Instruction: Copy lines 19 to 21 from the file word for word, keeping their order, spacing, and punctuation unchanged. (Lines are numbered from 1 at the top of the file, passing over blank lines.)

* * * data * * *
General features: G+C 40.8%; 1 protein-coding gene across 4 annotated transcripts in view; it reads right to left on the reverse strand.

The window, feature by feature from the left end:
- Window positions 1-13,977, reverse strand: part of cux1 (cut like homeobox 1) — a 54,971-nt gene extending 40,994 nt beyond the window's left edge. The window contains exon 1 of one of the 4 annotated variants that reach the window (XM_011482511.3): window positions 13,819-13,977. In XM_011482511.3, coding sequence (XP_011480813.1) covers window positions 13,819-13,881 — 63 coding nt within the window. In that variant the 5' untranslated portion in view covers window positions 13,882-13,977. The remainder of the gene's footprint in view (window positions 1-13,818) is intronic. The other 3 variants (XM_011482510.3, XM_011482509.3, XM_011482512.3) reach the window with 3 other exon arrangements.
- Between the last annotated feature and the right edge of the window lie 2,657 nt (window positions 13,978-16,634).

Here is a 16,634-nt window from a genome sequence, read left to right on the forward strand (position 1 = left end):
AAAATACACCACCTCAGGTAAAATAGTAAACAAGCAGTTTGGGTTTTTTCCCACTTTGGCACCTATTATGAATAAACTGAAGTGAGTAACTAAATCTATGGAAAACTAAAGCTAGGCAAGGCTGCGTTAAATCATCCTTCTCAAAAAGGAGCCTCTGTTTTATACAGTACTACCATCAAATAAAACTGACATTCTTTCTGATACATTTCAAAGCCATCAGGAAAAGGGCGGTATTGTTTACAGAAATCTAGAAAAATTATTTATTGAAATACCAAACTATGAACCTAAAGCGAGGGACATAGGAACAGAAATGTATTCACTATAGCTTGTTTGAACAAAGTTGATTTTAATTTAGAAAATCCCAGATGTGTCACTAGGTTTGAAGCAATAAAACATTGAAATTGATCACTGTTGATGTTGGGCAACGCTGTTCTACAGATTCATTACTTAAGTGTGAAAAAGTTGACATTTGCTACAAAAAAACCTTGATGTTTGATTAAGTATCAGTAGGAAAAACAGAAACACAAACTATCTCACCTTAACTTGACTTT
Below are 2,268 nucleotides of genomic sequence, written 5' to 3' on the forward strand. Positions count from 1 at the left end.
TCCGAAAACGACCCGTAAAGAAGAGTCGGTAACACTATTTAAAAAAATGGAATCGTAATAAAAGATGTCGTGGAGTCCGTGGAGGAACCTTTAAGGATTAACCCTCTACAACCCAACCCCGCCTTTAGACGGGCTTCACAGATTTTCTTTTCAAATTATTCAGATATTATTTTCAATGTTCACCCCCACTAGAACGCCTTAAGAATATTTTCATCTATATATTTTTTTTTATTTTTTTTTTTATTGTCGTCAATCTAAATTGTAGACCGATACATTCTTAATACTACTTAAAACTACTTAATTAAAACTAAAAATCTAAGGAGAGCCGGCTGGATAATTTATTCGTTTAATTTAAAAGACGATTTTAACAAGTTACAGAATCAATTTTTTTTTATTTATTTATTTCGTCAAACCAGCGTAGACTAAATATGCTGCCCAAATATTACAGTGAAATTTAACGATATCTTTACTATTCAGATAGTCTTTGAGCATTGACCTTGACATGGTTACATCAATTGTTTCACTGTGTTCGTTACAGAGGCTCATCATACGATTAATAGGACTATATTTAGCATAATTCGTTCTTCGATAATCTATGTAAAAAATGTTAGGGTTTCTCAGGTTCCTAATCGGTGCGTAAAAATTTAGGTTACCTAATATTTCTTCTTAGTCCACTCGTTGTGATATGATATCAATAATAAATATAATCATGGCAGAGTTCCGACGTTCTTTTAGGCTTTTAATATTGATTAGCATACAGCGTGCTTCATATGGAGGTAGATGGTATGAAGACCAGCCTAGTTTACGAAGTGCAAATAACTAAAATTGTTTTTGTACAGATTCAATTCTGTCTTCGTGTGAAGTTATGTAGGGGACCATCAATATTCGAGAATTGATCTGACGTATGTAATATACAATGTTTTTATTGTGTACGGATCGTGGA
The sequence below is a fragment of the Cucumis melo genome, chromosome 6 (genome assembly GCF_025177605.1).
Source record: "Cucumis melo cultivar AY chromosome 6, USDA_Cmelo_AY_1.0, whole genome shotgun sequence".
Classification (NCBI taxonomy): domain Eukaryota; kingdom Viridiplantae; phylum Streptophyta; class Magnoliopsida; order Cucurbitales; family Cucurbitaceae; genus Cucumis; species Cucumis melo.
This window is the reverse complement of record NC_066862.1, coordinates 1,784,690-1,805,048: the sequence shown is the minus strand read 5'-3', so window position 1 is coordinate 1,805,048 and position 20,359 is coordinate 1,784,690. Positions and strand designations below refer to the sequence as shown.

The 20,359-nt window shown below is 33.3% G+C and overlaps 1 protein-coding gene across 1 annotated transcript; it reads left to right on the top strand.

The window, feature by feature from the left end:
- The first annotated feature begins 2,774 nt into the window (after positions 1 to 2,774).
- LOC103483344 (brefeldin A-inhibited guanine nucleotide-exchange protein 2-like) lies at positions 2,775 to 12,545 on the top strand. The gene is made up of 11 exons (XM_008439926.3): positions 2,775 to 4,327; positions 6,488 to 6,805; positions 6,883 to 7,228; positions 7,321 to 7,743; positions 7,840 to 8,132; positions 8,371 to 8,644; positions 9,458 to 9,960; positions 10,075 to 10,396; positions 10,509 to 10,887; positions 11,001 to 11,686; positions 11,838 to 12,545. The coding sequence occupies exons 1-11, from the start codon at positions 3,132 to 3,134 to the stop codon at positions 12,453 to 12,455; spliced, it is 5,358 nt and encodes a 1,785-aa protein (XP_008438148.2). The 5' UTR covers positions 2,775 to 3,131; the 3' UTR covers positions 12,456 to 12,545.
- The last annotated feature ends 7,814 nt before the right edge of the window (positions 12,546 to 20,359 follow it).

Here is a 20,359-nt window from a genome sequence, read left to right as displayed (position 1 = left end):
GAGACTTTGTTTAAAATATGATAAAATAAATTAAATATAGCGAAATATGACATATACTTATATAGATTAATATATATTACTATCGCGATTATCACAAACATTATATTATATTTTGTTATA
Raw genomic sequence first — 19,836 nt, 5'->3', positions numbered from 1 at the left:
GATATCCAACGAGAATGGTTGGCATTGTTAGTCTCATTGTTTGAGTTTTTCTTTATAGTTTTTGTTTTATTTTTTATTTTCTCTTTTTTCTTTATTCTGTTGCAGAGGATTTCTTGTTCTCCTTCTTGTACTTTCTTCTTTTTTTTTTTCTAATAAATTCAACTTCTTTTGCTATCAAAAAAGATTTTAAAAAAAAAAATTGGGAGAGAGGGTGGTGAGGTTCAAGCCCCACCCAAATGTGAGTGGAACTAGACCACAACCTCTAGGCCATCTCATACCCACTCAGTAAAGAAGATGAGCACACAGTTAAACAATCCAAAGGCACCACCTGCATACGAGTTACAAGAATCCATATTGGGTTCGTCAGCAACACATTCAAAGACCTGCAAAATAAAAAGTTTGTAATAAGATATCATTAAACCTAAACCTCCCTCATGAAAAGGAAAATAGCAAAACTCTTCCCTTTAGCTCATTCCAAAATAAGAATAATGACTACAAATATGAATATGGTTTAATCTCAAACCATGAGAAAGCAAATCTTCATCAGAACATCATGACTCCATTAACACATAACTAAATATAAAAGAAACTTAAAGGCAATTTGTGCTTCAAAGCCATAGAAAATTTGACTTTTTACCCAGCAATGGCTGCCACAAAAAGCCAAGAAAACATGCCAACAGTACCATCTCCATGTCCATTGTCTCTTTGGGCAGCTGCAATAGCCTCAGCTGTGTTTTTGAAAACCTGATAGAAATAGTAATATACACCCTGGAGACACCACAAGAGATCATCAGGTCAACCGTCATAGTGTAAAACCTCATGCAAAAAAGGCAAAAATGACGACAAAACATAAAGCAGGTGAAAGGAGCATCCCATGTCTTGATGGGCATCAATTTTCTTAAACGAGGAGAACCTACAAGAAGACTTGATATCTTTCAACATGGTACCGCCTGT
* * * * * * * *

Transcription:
GAGACTTTGTTTAAAATATGATAAAATAAATTAAATATAGCGAAATATGACATATACTTATATAGATTAATATATATTACTATCGCGATTATCACAAACATTATATTATATTTTGTTATA
Raw genomic sequence first — 19,836 nt, 5'->3', positions numbered from 1 at the left:
GATATCCAACGAGAATGGTTGGCATTGTTAGTCTCATTGTTTGAGTTTTTCTTTATAGTTTTTGTTTTATTTTTTATTTTCTCTTTTTTCTTTATTCTGTTGCAGAGGATTTCTTGTTCTCCTTCTTGTACTTTCTTCTTTTTTTTTTTCTAATAAATTCAACTTCTTTTGCTATCAAAAAAGATTTTAAAAAAAAAAATTGGGAGAGAGGGTGGTGAGGTTCAAGCCCCACCCAAATGTGAGTGGAACTAGACCACAACCTCTAGGCCATCTCATACCCACTCAGTAAAGAAGATGAGCACACAGTTAAACAATCCAAAGGCACCACCTGCATACGAGTTACAAGAATCCATATTGGGTTCGTCAGCAACACATTCAAAGACCTGCAAAATAAAAAGTTTGTAATAAGATATCATTAAACCTAAACCTCCCTCATGAAAAGGAAAATAGCAAAACTCTTCCCTTTAGCTCATTCCAAAATAAGAATAATGACTACAAATATGAATATGGTTTAATCTCAAACCATGAGAAAGCAAATCTTCATCAGAACATCATGACTCCATTAACACATAACTAAATATAAAAGAAACTTAAAGGCAATTTGTGCTTCAAAGCCATAGAAAATTTGACTTTTTACCCAGCAATGGCTGCCACAAAAAGCCAAGAAAACATGCCAACAGTACCATCTCCATGTCCATTGTCTCTTTGGGCAGCTGCAATAGCCTCAGCTGTGTTTTTGAAAACCTGATAGAAATAGTAATATACACCCTGGAGACACCACAAGAGATCATCAGGTCAACCGTCATAGTGTAAAACCTCATGCAAAAAAGGCAAAAATGACGACAAAACATAAAGCAGGTGAAAGGAGCATCCCATGTCTTGATGGGCATCAATTTTCTTAAACGAGGAGAACCTACAAGAAGACTTGATATCTTTCAACATGGTACCGCCTGT